The transport has reached the viaduct over Nystrup Gravel's railway.

With this road vehicle project finished I'm moving on to work on other models that have lingered unfinished on my shelves. 

Sunday, 5 June 2016

Trainspotting West of Copenhagen

After four weeks of splendid summer weather I thought it appropriate with a day of trainspotting from my bicycle. I visited my own vintage railway HVB. It's nice to be able to enjoy the railway as a turist now and then rather than work on track or train.
Nice weather, calm horses and a narrow gauge train in the distance. What's not to like?
I followed the two trains in service up and down the line on my bicycle. Now and then I had to really work the pedals to reach my chosen photo location before the train. A good way of combining trainspotting and exercise.
Diesel electric M 24 at a road crossing. 

Da 7 starting after having met M 24 and its train on Brandhøj station.
Having spent a few hours in Hedeland I turned my bike east to visit the second narrow gauge railway on the day's programme. I had heard rumours of Nystrup Gravel running extras despite it being both Sunday and Costitution Day as a large order for gravel had to be met.

Having flung my bicycle on the slope I barely managed to capture Nystrup Gravel's Fowler pushing a long train of skips east to one of the pits. The late afternoon sun casting long and annoying shadows.

Wednesday, 1 June 2016

Building interior and adding ground cover

In a slow and steady pace I manage to finish stage after stage on the road to a finished bakelite factory module. Even in the current unfinished state some nice views can be had.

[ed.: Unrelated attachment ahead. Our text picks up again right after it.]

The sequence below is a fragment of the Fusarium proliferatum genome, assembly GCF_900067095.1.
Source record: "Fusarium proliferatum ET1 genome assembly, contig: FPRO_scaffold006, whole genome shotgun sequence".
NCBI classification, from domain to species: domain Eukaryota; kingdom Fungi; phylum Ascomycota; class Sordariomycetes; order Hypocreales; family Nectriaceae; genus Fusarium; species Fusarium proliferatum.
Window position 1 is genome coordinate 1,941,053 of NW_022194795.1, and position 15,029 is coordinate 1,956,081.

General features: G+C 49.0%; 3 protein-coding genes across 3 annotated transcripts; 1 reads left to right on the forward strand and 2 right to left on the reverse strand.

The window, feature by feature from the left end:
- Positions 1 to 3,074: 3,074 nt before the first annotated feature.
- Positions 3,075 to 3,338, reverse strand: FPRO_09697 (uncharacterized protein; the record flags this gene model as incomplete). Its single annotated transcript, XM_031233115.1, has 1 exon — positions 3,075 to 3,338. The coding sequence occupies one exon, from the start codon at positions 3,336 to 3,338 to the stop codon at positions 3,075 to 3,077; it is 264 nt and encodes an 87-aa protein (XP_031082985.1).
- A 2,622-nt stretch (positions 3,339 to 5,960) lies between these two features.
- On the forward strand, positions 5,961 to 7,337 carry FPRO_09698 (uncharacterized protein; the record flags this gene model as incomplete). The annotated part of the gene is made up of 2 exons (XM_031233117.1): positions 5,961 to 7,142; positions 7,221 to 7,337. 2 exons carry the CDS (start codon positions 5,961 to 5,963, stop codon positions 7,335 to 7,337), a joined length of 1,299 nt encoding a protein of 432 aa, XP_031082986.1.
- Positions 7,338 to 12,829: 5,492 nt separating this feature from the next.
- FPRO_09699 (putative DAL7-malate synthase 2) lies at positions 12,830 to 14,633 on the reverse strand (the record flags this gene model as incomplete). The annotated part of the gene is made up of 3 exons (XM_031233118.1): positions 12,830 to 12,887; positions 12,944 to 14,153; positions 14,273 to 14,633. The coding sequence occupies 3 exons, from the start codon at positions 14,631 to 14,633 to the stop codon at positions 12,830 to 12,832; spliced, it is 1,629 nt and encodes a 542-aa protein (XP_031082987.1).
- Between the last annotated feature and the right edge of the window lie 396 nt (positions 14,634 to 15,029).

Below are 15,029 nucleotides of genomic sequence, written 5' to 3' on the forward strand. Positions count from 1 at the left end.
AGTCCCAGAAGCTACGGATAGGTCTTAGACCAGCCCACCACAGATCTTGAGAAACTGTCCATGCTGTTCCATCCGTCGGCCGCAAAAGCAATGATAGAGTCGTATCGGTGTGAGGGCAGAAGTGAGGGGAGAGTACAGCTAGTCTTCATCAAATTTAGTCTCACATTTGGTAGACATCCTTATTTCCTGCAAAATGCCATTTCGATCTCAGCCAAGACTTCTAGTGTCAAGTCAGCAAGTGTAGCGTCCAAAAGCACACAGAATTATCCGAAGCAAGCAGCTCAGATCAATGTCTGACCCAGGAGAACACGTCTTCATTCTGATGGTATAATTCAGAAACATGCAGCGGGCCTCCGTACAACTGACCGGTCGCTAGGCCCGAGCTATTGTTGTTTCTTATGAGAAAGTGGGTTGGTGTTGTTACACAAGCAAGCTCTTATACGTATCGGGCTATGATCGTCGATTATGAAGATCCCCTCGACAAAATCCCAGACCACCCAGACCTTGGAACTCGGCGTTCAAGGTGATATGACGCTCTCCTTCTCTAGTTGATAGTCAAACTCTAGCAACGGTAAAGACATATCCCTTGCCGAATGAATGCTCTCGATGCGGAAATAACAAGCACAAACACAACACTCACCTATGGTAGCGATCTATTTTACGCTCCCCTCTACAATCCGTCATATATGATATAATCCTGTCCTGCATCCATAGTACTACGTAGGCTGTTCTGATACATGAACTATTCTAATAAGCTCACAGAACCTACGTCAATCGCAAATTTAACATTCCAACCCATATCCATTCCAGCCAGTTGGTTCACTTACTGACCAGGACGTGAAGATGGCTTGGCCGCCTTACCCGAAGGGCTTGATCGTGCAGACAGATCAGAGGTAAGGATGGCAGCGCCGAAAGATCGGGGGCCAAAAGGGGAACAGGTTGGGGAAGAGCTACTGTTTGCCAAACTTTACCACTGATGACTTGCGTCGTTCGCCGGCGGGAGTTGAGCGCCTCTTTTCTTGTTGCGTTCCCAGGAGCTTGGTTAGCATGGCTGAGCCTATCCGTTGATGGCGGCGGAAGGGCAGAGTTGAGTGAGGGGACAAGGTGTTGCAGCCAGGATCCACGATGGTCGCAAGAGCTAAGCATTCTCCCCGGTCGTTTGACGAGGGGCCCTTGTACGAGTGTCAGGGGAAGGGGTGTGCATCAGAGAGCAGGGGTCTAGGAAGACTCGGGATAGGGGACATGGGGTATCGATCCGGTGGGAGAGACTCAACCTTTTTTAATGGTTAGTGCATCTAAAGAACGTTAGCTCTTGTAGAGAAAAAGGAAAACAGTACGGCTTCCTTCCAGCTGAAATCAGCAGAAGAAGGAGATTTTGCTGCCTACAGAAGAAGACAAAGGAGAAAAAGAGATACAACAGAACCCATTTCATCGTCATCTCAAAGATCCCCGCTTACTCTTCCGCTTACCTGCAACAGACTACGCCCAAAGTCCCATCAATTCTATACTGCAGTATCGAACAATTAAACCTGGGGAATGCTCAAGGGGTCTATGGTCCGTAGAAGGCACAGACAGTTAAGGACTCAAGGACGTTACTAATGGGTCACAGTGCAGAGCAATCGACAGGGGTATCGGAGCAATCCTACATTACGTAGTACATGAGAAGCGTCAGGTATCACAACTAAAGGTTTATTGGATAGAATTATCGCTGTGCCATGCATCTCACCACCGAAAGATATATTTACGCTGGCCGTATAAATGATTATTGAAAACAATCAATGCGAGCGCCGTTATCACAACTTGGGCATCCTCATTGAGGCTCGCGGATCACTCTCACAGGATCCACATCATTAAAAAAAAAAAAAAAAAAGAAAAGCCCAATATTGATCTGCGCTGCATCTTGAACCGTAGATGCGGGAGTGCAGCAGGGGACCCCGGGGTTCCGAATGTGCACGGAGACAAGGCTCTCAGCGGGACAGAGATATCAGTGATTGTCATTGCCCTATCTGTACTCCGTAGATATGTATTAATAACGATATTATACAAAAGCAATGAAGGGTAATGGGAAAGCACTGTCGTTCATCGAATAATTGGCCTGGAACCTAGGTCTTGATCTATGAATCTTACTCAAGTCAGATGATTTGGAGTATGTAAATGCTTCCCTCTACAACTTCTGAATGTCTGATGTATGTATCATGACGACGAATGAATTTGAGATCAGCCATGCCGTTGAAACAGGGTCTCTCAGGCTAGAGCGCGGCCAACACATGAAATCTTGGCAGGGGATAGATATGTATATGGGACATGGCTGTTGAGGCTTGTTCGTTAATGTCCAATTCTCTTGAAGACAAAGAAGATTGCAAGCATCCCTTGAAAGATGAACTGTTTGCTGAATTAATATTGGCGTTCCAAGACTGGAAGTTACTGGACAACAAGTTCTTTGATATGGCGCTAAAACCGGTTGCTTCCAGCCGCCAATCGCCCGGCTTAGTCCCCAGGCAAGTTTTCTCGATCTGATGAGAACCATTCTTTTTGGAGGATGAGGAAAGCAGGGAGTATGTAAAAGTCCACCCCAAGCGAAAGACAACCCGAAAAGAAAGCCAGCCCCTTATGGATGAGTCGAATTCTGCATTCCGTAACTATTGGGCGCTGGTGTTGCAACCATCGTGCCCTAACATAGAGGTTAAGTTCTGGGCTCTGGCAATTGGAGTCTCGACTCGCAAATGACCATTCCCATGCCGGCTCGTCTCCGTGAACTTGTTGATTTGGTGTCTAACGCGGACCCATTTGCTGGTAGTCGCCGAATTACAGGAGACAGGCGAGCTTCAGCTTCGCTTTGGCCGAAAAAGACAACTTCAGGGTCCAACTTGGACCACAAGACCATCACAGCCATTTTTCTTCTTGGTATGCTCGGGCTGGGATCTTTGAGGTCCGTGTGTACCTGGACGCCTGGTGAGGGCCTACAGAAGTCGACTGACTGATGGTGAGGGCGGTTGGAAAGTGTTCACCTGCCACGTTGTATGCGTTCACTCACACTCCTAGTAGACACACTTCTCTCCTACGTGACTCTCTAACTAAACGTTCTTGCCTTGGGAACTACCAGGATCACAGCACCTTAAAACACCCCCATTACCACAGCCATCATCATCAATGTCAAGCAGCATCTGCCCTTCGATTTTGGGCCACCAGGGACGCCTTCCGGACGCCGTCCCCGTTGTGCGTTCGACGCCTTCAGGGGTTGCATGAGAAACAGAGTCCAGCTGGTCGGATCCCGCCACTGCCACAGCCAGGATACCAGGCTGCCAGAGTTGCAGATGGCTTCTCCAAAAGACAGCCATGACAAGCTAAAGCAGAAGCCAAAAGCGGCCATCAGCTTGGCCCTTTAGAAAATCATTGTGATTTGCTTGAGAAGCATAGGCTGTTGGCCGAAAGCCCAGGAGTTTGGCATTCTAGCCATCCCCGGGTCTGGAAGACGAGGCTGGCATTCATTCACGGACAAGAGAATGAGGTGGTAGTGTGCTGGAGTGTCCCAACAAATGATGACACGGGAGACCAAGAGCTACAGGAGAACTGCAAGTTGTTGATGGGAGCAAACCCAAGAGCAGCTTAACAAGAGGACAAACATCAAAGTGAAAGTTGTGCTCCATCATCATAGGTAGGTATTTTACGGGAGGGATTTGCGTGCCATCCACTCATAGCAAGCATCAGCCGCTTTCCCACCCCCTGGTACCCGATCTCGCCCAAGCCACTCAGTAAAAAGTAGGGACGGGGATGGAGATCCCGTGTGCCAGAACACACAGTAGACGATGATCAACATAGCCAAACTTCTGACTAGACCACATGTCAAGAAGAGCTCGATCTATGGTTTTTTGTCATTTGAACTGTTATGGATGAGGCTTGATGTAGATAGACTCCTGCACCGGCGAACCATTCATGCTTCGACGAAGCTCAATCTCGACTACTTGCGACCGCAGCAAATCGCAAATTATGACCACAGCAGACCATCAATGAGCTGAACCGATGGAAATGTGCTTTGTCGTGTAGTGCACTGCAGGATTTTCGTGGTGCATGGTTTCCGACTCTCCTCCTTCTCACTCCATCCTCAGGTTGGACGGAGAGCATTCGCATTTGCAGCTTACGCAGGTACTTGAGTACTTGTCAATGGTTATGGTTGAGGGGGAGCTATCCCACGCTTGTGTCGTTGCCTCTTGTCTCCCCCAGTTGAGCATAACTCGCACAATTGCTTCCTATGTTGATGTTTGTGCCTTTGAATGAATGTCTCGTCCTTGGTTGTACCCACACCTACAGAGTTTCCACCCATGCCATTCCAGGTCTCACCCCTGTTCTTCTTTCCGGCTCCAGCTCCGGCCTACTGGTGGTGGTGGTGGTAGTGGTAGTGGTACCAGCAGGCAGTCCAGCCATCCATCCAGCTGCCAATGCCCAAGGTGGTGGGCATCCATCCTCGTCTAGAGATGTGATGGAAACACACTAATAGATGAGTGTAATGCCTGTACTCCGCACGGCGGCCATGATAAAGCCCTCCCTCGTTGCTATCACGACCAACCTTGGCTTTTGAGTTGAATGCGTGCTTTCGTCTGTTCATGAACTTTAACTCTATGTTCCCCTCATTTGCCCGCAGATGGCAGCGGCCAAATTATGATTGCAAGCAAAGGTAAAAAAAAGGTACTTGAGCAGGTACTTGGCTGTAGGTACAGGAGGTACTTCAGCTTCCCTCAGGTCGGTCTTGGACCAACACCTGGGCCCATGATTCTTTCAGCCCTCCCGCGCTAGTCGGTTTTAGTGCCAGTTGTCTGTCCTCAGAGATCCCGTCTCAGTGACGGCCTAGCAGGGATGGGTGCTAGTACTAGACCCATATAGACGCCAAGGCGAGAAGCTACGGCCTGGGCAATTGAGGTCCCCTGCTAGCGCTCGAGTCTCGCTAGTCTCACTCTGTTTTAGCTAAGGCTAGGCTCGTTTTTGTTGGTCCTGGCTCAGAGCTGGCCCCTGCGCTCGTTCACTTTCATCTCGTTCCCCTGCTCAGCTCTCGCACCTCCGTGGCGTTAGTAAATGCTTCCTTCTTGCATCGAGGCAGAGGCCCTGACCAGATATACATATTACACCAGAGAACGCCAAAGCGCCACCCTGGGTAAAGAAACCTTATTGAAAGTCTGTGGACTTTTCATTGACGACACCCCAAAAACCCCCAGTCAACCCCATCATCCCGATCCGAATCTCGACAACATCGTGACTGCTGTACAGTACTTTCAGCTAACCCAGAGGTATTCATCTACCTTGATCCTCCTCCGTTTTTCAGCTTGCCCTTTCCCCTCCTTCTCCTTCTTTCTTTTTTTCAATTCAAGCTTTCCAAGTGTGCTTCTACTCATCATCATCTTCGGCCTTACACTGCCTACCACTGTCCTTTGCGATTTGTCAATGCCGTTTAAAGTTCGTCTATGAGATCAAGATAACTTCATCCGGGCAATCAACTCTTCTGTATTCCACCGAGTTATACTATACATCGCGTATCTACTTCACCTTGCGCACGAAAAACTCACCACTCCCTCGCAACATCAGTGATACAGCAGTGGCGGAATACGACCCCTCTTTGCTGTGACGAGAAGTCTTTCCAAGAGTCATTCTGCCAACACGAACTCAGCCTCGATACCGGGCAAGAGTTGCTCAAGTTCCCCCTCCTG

Early evening in June in front of Banke's Bakelite in Nystrup. The Cushman scooter from the local oil depot seems strangely deserted. Where's the driver?

Recently the ground floor interior in the bakelite factory has reached a level where I can call it finished. More detail can definitely be added, but I question the benefit. The view across the module and through the windows allows only little to be seen.
With the building lifted off, the ground floor interior can be seen. Cooker and chair from Plus Models, bucket from Tamiya, bench from left over parts from a laser cut Daniel Caso coach kit, two coke bags from Wespe Models and a home made table. A Paulo Modellbau stove is positioned out of sight in the corner of the right room. All very basic, as not much can be seen through the windows.

Across the tracks from the bakelite factory a little 'truck stop' is developing. Not a fancy thing serving meals or coffee, but a simple gravelled area where lorry drivers can stretch their legs while waiting to take their lorries down the road to Nystrup Gravel's loading site.
The parking area during construction. The large stones make sure no lorry accidentally reverses out on the railway line. I picked up the stones in my drive way and had them glued down in less than two minutes. Oh, and the factory building has had its laser cut windows installed. Now a roof is urgently needed!
To avoid too much littering the city council has deployed two garbage bins for the lorry drivers. One seems to have suffered terminally from a close encounter with a lorry. Both bins are in resin from Plus Models.
I now plan to let the module work rest while I finish the Commer tractor. First I have to clear the work table, though. Does it sound familiar?

Sunday, 22 May 2016

Finished Fence

The fence around Pedersens Maskinforretning (Pedersen's Machine Shop) is now finished. I dug out the remaining wood to finish it during the week. The three fence modules were primed in grey primer and treated with oil paint (rust and dark brown) and a steel brush when everything was dry. A quick and pretty acceptable result. It's not exactly Marcel Ackle-standards (see his 'Feldbahn Kreuzt' diorama here), but it could be worse.